PC Janes, representing the Metropolitan Police, confirmed that their representation was maintained on the grounds that the later hours applied for went beyond the core hours policy. PC Janes confirmed that the Police had no concerns over the premises opening at 17:00 hours. The Sub-Committee was advised that the venue was not a source of crime and disorder and had operated TENs without any issues arising. Only one incident had been reported in the last year and this related to a theft at the premises.


Mr Maqedonci, a local resident, explained that he lived on the south side of Leicester Square. Problems had been experienced when it had been previously operated as a nightclub however since the current owners had operated the premises all the problems had ceased. The venue was very discrete, no customers congregated outside the premises and it had a very positive impact on Leicester Square.


Mr Kolvin highlighted how a debate had taken place over the late last entry hour during the decision to grant the Platinum Lace application and no issues had arisen from granting it. The Sub-Committees attention was drawn to the evidence supplied which highlighted the premises was not having a negative impact on the area but was in fact having a positive impact on the Leicester Square area. If the Sub-Committee was satisfied if that was the case then it would be appropriate to grant the application as an exception to policy.


The Council’s Policy Adviser requested clarification on the nature and extent of vertical drinking which could occur at the venue. Mr Kolvin advised that there was a bar at the venue which allowed customers to stand, drink and watch the entertainment. Therefore there was the opportunity for vertical drinking but the premises was more setup to provide a seated lounge experience. If the Sub-Committee was minded to grant the later hours restrictions on capacity would be imposed, drinks would only be served after 03:00 to those customers seated and this would all create a safe, relaxed environment.


The Sub-Committee carefully considered the variation to the sexual entertainment venue application and recognised that (for the purposes of the variation to the licence held under the Licensing act 2003) the applicant had accepted that for the application to be granted it had to be demonstrated it was an exception to policy. The Sub-Committee acknowledged that the premises was professionally run and the applicant had significant experience in managing such an operation. The positive effect it was having on the local area was highlighted by the lack of objections received to the application and the numerous letters of support received by residents and businesses. The discrete nature of the venue was recognised and it was felt this made it appropriate for the local area especially bearing in mind that the previous operation had been a nightclub which had created significant disturbance to Leicester Square. In considering the application the Sub-Committee acknowledged that sexual entertainment venues generally caused fewer problems than other types of premises. The condition restricting the sale of alcohol to be ancillary to striptease entertainment, and with the venue only intended to operate as a sexual entertainment venue provided reassurance that the premises would not become alcohol-led.  The licence was already heavily conditioned to ensure the licensing objectives were upheld plus the proposed restrictions to the capacity of the venue would help ensure it would not add to cumulative impact in the area. This would be helped through the condition requiring a marshal to be deployed outside the venue from 03:00 to escort customers leaving the premises to taxis and help provide further guardianship in the area. These proposals would ensure there was a gradual and well managed dispersal of customers from the premises. No issues had also arisen from the operation of the TENS. The SEV policy provides that the licensing authority will generally grant an SEV licence for the hours authorised for other licensable activities under the Licensing Act 2003. The application did not give rise to any concerns about granting the variation in the locality where the premises was situated bearing in mind the evidence that had been received regarding the current operation of those premises and there were no other concerns about the use of premises in the vicinity or about the layout, character or condition of the venue itself.  As such, after careful consideration, the Sub-Committee agreed to grant the application accordingly.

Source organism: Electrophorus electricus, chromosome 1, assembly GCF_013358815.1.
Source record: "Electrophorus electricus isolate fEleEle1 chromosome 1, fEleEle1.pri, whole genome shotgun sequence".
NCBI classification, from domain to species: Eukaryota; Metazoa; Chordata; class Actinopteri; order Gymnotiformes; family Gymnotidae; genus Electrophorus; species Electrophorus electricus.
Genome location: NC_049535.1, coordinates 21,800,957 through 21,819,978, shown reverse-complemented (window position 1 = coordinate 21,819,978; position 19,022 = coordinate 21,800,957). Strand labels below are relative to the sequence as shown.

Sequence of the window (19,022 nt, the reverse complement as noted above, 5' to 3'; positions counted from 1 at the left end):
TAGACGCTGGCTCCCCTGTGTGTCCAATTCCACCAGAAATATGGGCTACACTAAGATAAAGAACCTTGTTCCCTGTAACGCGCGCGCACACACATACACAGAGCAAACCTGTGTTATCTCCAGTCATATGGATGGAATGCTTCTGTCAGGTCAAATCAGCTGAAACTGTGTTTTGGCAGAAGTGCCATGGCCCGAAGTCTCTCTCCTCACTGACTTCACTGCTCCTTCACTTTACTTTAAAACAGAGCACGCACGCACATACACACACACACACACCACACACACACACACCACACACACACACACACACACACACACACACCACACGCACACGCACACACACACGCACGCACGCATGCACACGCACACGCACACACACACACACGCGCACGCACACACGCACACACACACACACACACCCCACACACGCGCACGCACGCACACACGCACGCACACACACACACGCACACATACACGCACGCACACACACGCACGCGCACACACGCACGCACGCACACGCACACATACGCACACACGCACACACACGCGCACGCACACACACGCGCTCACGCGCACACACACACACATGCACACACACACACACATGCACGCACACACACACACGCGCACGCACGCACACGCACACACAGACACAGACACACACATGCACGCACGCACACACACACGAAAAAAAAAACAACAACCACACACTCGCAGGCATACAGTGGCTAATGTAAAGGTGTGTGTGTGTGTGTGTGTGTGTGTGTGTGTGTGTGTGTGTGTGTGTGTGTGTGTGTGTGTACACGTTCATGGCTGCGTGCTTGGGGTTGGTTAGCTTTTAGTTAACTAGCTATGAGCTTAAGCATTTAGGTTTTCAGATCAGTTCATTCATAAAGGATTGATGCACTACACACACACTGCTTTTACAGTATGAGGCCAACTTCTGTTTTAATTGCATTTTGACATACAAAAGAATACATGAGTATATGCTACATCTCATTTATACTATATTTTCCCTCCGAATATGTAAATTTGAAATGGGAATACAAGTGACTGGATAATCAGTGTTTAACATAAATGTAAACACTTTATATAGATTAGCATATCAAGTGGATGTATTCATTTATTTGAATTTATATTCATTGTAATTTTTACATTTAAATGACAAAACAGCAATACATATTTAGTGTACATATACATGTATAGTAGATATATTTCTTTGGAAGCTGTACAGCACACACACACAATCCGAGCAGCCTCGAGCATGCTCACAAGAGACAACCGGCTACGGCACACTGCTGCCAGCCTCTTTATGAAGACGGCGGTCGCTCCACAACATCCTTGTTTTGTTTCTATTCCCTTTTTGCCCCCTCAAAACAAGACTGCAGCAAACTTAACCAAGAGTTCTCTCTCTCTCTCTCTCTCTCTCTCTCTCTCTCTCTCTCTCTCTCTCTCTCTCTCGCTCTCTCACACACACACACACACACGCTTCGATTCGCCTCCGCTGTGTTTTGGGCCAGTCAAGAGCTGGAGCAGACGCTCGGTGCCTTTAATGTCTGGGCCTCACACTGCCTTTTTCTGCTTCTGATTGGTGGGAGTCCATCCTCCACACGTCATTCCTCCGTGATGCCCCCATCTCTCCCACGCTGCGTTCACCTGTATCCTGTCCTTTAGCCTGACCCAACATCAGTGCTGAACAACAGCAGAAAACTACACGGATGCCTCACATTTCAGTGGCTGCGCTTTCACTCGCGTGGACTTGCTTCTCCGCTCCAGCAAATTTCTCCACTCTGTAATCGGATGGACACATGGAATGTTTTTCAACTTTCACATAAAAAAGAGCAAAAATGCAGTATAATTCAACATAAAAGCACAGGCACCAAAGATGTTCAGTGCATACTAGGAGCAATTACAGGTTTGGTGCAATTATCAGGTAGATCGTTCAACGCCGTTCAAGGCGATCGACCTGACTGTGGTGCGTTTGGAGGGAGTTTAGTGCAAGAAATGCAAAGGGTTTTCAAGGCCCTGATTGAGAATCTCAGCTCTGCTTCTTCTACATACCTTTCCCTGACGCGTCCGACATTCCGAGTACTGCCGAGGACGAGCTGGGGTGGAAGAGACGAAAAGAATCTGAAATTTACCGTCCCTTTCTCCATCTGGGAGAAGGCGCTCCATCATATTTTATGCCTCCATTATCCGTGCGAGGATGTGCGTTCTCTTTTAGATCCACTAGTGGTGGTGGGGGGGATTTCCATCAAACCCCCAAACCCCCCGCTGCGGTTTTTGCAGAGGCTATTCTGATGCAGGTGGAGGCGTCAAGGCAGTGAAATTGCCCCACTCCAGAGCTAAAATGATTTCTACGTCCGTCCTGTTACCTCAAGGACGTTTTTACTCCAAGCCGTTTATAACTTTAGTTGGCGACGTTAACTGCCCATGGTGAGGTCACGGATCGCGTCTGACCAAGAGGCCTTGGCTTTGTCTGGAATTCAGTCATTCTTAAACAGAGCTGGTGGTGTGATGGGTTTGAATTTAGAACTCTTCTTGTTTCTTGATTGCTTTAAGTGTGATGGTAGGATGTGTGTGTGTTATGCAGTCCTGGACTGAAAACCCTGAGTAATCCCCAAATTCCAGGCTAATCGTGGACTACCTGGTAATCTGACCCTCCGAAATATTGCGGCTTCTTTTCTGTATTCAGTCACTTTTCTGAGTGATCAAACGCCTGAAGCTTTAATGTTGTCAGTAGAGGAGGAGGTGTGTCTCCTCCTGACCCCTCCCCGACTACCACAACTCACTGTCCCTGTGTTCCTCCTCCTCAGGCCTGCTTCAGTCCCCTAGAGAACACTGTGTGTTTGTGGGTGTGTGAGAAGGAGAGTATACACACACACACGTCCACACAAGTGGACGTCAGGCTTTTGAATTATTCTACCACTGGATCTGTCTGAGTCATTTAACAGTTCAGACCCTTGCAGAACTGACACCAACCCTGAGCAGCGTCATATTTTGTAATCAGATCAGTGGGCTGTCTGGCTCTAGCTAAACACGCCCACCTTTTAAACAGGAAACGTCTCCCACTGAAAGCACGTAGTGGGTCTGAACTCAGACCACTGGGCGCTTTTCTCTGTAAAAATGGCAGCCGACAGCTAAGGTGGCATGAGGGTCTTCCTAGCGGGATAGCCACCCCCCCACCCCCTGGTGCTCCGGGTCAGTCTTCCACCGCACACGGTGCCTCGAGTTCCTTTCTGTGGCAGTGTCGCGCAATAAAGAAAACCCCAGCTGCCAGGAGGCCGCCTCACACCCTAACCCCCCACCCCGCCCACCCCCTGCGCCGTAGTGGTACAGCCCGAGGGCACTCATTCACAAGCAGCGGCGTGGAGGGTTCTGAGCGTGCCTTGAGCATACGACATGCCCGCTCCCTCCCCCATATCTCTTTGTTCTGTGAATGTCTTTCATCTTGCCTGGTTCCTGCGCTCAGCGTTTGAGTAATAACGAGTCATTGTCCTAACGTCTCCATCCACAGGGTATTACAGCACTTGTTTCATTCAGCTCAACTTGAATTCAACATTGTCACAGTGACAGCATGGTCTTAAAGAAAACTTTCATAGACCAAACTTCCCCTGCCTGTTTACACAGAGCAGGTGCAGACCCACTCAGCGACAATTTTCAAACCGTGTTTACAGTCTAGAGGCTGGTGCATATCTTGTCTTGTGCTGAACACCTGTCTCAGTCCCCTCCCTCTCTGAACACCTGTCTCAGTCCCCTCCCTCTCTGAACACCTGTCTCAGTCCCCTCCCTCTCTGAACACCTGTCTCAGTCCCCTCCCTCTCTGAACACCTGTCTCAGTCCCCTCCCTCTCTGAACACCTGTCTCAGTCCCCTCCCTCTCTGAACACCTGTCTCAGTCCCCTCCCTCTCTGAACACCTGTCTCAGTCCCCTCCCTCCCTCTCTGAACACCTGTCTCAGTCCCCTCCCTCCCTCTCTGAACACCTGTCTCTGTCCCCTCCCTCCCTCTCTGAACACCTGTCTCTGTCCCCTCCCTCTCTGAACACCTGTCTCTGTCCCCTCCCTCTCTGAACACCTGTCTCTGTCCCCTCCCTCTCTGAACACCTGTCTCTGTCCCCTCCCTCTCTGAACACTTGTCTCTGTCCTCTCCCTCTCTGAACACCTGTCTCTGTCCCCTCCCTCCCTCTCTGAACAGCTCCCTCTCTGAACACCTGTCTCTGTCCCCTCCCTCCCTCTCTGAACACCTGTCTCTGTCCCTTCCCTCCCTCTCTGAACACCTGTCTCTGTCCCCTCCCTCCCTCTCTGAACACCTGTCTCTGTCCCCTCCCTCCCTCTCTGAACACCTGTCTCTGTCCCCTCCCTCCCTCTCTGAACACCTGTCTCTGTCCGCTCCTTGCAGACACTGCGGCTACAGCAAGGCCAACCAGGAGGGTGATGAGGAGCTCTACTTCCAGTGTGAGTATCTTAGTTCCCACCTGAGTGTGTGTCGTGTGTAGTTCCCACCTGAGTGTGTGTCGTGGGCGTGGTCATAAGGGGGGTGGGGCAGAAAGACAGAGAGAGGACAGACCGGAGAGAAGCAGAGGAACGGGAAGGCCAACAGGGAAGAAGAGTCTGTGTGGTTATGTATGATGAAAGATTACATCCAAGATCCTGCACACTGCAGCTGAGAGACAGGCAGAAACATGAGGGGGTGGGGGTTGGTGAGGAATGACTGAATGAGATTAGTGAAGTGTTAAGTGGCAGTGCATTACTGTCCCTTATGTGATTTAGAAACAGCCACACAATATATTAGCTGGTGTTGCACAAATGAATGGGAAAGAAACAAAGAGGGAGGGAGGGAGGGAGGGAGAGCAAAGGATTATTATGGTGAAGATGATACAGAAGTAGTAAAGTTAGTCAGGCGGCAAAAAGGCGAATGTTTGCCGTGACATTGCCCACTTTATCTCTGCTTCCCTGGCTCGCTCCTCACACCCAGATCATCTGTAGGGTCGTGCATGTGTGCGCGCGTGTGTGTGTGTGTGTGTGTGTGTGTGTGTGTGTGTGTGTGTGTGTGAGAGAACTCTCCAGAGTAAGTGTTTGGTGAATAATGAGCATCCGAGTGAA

The Sub-Committee agreed to amend or delete the following conditions in order to update the licence accordingly:


·         Additional Condition 1 (now numbered Condition 24) be amended to read: “The maximum number of persons accommodated at any one time (excluding staff) shall not exceed the following:


1. Capacity of 200 (customers) until 2.00am

2. Capacity of 150 (customers) from 2.00am to 3.30am

3. Capacity of 100 (customers) from 3.30am to 4.30am

4. Capacity of 50 (customers) from 4.30am until closing time


  • Removal of additional condition 12 from the licence (appearing as condition 35 on the current licence).